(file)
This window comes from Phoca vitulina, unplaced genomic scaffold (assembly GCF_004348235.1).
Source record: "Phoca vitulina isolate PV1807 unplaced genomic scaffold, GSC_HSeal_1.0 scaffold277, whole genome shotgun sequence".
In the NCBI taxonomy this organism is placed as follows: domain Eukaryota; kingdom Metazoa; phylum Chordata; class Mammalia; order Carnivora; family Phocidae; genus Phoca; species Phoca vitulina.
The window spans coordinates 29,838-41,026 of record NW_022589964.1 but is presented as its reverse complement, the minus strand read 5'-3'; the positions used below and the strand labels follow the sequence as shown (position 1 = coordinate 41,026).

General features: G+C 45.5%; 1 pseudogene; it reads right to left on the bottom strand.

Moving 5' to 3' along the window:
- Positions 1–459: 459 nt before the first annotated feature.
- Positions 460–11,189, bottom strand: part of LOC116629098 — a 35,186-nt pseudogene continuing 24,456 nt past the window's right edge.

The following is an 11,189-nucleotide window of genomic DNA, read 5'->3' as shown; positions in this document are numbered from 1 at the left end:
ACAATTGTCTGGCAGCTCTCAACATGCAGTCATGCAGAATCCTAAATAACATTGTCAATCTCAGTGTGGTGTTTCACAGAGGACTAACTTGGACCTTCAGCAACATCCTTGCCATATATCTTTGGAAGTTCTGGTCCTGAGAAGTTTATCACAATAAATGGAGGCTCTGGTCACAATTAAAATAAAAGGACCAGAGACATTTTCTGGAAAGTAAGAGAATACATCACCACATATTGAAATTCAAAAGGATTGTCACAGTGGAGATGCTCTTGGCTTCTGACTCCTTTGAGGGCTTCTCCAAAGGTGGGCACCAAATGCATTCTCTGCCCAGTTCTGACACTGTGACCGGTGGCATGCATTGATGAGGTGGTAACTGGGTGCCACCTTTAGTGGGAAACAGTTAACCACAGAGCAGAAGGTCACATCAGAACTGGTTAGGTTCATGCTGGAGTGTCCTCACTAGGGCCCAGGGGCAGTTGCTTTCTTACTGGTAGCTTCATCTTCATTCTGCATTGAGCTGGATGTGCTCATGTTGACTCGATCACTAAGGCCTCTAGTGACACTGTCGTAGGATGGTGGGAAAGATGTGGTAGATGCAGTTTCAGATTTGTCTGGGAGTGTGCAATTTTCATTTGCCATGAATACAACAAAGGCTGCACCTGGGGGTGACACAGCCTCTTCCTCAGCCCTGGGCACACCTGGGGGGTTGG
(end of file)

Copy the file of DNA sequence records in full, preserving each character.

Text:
This window comes from Phoca vitulina, unplaced genomic scaffold (assembly GCF_004348235.1).
Source record: "Phoca vitulina isolate PV1807 unplaced genomic scaffold, GSC_HSeal_1.0 scaffold277, whole genome shotgun sequence".
In the NCBI taxonomy this organism is placed as follows: domain Eukaryota; kingdom Metazoa; phylum Chordata; class Mammalia; order Carnivora; family Phocidae; genus Phoca; species Phoca vitulina.
The window spans coordinates 29,838-41,026 of record NW_022589964.1 but is presented as its reverse complement, the minus strand read 5'-3'; the positions used below and the strand labels follow the sequence as shown (position 1 = coordinate 41,026).

General features: G+C 45.5%; 1 pseudogene; it reads right to left on the bottom strand.

Moving 5' to 3' along the window:
- Positions 1–459: 459 nt before the first annotated feature.
- Positions 460–11,189, bottom strand: part of LOC116629098 — a 35,186-nt pseudogene continuing 24,456 nt past the window's right edge.

The following is an 11,189-nucleotide window of genomic DNA, read 5'->3' as shown; positions in this document are numbered from 1 at the left end:
ACAATTGTCTGGCAGCTCTCAACATGCAGTCATGCAGAATCCTAAATAACATTGTCAATCTCAGTGTGGTGTTTCACAGAGGACTAACTTGGACCTTCAGCAACATCCTTGCCATATATCTTTGGAAGTTCTGGTCCTGAGAAGTTTATCACAATAAATGGAGGCTCTGGTCACAATTAAAATAAAAGGACCAGAGACATTTTCTGGAAAGTAAGAGAATACATCACCACATATTGAAATTCAAAAGGATTGTCACAGTGGAGATGCTCTTGGCTTCTGACTCCTTTGAGGGCTTCTCCAAAGGTGGGCACCAAATGCATTCTCTGCCCAGTTCTGACACTGTGACCGGTGGCATGCATTGATGAGGTGGTAACTGGGTGCCACCTTTAGTGGGAAACAGTTAACCACAGAGCAGAAGGTCACATCAGAACTGGTTAGGTTCATGCTGGAGTGTCCTCACTAGGGCCCAGGGGCAGTTGCTTTCTTACTGGTAGCTTCATCTTCATTCTGCATTGAGCTGGATGTGCTCATGTTGACTCGATCACTAAGGCCTCTAGTGACACTGTCGTAGGATGGTGGGAAAGATGTGGTAGATGCAGTTTCAGATTTGTCTGGGAGTGTGCAATTTTCATTTGCCATGAATACAACAAAGGCTGCACCTGGGGGTGACACAGCCTCTTCCTCAGCCCTGGGCACACCTGGGGGGTTGG